7. Check the ear canal too and if yours’ is an avid swimmer pay extra attention, as those with fold over ears can be prone to infection. A squeezed out, damp cotton wool will help clean out gunk or remove excess moisture from their ears.

Do you have some great tips for keeping your pet’s skin and coat in great condition in summer? Tell us in the comments below!

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MiaCara, the designer brand for stylish pets and their people, have launched a pop up shop in KaDeWe, one of Europe’s most famous department stores.

Design conscious pet parents can shop MiaCara’s collection at KaDeWe in Berlin until the end of May. The second largest department store in Europe (after Harrods), KaDeWe stocks some of the world’s most famous luxury brands.

At the popup you will find MiaCara’s covetable designer dog beds, luxury cat scratchers, stylish dog and cat bowls, and a range of modern furniture for pets.

The MiaCara pop up shop at KaDeWe Berlin is on until the end of May. If you can’t make it to the store, you can also find the collection in our online shop.

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Welcoming a puppy into your world is one of the most exciting, joyful (and challenging!) times of your life. But before you get carried away with planning your first pet friendly holiday or buying designer gear for your pup, there are some serious things to consider.

Choosing the right dog breed for you and your lifestyle will be a deciding factor in how happy and harmonious life with your pup will be. If you have decided you will get your puppy from a breeder, there are also some vital things you need to know before committing to your new fur-ever friend.

New statistics from the British Veterinary Association show that most of the puppy problems vets saw last year as a result of poor purchasing decisions were related to owners choosing a breed without sufficient understanding of its needs or its suitability to their household or lifestyle.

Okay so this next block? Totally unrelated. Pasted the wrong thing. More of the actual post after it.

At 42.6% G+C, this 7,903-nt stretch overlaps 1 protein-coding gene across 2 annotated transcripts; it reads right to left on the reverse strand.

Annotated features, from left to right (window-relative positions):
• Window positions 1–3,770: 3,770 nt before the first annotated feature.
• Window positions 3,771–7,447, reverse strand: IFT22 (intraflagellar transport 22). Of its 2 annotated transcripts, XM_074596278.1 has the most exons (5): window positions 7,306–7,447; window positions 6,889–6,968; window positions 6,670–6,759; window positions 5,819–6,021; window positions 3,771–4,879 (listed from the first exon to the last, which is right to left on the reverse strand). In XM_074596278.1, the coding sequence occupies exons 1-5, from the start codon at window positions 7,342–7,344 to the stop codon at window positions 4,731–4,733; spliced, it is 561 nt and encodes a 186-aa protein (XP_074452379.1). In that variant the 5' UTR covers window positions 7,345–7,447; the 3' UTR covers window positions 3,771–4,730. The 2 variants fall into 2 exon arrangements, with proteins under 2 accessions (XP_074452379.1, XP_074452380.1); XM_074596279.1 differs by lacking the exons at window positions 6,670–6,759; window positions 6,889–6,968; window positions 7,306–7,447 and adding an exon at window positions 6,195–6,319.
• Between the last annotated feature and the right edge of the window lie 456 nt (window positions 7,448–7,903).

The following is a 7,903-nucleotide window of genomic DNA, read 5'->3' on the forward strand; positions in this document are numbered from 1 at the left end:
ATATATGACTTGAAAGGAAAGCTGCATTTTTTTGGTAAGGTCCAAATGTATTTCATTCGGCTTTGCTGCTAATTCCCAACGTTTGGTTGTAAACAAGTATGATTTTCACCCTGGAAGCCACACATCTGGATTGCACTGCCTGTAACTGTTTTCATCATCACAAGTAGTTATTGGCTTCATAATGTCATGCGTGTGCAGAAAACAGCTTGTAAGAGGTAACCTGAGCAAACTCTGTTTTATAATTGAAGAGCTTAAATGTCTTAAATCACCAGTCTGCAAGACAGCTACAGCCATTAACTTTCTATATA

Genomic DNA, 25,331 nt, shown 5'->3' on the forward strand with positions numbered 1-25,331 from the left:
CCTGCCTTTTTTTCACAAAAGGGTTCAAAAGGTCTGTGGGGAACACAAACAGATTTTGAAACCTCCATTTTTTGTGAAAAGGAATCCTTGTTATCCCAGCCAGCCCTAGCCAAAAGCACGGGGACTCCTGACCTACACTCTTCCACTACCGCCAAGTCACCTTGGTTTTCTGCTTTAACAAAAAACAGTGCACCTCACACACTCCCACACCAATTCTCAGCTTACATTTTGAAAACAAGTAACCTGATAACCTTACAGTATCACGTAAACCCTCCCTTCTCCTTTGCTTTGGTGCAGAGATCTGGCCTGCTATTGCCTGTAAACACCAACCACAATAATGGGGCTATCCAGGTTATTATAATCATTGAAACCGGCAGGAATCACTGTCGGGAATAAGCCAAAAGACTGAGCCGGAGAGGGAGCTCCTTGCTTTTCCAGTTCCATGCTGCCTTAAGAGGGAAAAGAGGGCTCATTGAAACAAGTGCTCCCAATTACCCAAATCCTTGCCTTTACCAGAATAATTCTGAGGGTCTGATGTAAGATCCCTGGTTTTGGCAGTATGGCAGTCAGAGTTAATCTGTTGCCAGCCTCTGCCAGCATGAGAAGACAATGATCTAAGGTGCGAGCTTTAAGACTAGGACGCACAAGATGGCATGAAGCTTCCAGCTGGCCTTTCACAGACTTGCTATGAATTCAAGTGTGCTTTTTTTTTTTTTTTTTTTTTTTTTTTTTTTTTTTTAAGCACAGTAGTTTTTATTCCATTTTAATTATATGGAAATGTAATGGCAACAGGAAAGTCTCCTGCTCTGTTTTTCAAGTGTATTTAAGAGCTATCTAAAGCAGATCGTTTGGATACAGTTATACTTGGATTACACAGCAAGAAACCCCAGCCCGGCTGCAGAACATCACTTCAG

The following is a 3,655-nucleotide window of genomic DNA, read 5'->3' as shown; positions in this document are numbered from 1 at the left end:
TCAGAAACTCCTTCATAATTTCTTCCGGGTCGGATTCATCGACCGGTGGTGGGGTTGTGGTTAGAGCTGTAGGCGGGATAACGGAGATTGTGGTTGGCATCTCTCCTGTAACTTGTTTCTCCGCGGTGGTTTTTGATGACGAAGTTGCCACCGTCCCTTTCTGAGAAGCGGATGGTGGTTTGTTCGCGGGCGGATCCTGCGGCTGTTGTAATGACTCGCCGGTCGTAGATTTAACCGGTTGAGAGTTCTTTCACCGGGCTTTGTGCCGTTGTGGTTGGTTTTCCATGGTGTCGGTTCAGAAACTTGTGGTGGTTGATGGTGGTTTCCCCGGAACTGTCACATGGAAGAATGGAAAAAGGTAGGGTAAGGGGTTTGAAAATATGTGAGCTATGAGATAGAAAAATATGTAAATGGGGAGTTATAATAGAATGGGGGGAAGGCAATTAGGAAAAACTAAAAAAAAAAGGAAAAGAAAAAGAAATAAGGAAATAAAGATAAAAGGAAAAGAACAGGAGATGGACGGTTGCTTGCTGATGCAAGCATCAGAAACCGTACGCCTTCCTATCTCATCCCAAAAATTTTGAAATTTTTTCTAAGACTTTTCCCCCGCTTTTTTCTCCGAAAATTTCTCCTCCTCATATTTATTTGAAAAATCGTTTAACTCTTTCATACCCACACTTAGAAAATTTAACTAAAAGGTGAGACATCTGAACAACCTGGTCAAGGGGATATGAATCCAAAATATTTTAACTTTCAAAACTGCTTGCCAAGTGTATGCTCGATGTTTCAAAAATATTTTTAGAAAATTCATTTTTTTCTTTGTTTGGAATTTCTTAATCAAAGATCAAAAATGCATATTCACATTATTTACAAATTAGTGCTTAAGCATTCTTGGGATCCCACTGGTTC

Almost one-third of vets noted seeing puppies with congenital and conformation problems, such as trouble breathing due to flat faces, and more than one in five saw dogs that were not suited to their environment, which often led to behavioural issues.

Photo by Lydia Torrey on Unsplash

So, how can you choose the right dog breed for you? And how can you be sure your that your dog has come from a responsible puppy breeder? The Puppy Contract is a free, one-stop guide developed and supported by leading UK animal welfare charities. It gives prospective puppy owners all the information they need at their fingertips, including all the right questions to ask the breeder about important aspects of the puppy’s care, such as socialisation, vaccination, microchipping and health tests.

Read: 5 Tips for successfully socialising your puppy

Here are the important questions you should ask a puppy breeder before making your big decision:

  1. Did you breed the puppies?

If the answer is ‘no’, walk away regardless of the answers to the other questions. A seller who hasn’t bred or reared the puppy won’t be able to give an accurate picture of the puppy’s medical and socialisation history. More importantly, puppies from puppy farms are often sold via third-party sellers. Always buy a puppy directly from the breeder.